Fast investment growth + slow employment growth = no puzzle
Nonresidential investment has been growing rapidly for quite some time – seven straight quarters averaging 10.5 percent growth. We have noted before that this provides powerful evidence that business fear of future regulatory uncertainty seems to be an odd explanation of sluggish economic growth – businesses are, in fact, actually spending pretty quickly during the recovery.
Is it a puzzle that nonresidential investment is coming on two years of rapid growth, yet employment growth remains sluggish? After all, if businesses seem fine in taking on new machines, why aren’t they fine in taking on new staff?
I’d argue the answer to these questions are ‘not really’ and ‘read on.’
First, it’s worth remembering that nonresidential investment just isn’t that big a part of the overall economy – it has averaged 11.1 percent of GDP since 1995 and sits at 10.3 percent today. While it’s nice that it’s performing well, it just doesn’t have enough heft by itself to drive overall trends in either output or employment growth. Contrast this with consumer spending sitting at about 70 percent or more of total GDP.
Second, nonresidential investment is hugely cyclical – from the last quarter of 2007 to its trough in the second quarter of 2009, it fell by 22.4 percent – or about 2.5 times farther than the drop in employment. Today, despite its good growth for nearly two years, it remains well below trend. In fact, Thursday’s report on third quarter GDP shows that the simple level of nonresidential investment remains nearly 8 percent below its pre-recession peak. So, it’s been growing very well for a while now, but it fell extraordinarily far during the recession.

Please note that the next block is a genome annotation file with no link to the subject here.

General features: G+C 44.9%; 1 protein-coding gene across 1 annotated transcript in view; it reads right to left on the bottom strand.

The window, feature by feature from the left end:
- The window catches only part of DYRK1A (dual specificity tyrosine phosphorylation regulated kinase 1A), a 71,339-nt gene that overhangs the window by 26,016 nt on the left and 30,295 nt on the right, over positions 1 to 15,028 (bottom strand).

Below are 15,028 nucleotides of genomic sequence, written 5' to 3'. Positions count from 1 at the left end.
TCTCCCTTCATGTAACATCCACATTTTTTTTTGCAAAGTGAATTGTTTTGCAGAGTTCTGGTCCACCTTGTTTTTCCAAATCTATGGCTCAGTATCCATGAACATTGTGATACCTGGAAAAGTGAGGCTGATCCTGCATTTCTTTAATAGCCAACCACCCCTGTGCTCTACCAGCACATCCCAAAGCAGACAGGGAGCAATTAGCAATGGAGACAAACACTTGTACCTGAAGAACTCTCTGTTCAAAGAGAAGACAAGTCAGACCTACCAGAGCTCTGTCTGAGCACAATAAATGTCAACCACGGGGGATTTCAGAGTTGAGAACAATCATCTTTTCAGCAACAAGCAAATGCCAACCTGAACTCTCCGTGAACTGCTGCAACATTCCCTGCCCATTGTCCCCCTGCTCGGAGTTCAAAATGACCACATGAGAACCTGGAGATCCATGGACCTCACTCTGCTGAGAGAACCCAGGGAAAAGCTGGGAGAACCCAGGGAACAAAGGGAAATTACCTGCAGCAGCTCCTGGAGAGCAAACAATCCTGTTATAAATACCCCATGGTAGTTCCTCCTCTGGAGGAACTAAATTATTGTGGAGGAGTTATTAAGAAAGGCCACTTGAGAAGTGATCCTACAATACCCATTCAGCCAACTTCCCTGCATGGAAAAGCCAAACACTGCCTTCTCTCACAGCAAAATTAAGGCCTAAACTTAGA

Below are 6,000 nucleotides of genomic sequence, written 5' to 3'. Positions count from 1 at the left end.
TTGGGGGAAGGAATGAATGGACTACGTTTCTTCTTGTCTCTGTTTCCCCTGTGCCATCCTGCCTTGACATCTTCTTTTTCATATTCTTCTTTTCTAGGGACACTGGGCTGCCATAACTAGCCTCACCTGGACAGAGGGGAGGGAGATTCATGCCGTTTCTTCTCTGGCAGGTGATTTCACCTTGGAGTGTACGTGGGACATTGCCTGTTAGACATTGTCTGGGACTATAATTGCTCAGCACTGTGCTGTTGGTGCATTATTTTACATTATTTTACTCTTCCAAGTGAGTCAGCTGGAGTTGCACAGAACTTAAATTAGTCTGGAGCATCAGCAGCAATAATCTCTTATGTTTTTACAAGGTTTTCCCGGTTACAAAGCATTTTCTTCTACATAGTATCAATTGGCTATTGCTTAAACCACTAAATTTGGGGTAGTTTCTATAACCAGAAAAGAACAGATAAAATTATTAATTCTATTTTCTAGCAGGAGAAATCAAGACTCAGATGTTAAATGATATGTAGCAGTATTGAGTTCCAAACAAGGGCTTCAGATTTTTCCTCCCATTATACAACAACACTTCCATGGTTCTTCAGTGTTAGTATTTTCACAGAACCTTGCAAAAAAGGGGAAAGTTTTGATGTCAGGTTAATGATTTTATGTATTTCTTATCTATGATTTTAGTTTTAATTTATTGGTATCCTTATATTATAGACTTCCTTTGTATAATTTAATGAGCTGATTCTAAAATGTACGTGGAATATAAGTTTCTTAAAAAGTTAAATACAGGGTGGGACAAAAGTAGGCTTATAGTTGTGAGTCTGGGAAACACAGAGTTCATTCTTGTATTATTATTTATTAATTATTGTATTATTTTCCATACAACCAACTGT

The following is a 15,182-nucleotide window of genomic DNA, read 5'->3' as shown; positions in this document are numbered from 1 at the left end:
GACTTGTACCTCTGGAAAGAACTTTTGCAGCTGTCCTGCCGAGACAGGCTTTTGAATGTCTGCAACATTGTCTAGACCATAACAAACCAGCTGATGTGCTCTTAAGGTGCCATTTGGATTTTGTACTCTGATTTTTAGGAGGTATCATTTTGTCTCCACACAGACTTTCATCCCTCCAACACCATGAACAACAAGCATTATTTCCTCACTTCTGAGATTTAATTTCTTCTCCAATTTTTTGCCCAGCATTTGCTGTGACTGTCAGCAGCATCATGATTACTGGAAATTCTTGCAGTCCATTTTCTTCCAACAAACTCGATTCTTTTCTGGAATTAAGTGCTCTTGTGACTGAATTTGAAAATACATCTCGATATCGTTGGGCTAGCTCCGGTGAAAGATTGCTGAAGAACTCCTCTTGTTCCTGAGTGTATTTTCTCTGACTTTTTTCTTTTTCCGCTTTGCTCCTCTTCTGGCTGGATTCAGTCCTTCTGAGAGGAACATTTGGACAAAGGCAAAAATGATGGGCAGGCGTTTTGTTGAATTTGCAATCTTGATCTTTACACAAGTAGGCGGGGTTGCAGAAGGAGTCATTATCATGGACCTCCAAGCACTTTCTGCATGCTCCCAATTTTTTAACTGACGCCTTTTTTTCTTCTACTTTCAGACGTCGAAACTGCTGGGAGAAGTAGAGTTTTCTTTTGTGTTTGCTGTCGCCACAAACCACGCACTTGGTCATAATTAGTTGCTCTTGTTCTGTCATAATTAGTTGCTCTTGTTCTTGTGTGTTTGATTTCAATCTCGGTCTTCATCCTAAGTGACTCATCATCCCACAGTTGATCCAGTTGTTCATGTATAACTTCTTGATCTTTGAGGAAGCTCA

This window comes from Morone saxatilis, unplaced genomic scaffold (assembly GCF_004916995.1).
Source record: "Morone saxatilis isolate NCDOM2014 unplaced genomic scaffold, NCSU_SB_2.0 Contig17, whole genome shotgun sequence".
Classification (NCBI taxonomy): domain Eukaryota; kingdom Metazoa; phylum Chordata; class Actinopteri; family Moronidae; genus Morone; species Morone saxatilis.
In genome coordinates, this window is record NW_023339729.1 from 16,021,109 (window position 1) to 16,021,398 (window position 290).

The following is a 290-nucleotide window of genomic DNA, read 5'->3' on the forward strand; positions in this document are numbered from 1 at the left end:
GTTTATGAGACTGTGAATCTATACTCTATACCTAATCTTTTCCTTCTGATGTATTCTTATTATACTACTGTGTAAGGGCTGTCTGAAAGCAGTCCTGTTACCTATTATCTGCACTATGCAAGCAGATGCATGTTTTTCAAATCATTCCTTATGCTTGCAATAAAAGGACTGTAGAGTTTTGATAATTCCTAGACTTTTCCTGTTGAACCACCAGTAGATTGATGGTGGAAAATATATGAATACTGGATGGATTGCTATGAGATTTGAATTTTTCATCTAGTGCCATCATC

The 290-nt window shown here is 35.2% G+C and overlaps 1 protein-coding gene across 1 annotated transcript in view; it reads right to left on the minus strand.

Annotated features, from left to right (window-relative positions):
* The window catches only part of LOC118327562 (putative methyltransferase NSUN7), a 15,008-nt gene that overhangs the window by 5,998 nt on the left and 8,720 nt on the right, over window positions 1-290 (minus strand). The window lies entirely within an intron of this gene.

Third, it’s important to remember that, like job-growth, investment has to grow just to keep overall economic slack stable. So, we need roughly 100,000 jobs each month just to keep the unemployment rate stable while absorbing new labor market entrants. And, we need 8 percent of GDP to be invested each year just to keep the overall capital stock from shrinking through depreciation that occurs in the private business sector.
Lastly, it’s worth asking whether investment is now so high after seven straight quarters of growth that it is threatening to change the economy’s capital/labor ratio in an appreciable way. That is, firms invest so that each worker has a useful bundle of capital to work with – one that hopefully grows over time and makes each worker more productive. If investment per worker begins rising well above trend, this could mean that output is just becoming more capital-intensive for some unspecified reason or that firms will have to start soon hiring to stabilize this ratio.
Neither seems particularly likely – investment per worker remains below its 2007 level even as employment shrank over that period. And this means that it remains well below what a simple extrapolation of the pre-recession trend would argue.
In short, the trend in nonresidential investment is nice, but it won’t by itself bring about a robust recovery. More importantly, it mostly represents simply an ongoing climb out of a steep, recession-induced hole (which should sound familiar) combined with an attempt to run ahead of simple depreciation. And this trend certainly presents no puzzle in that it’s not being accompanied by more rapid hiring.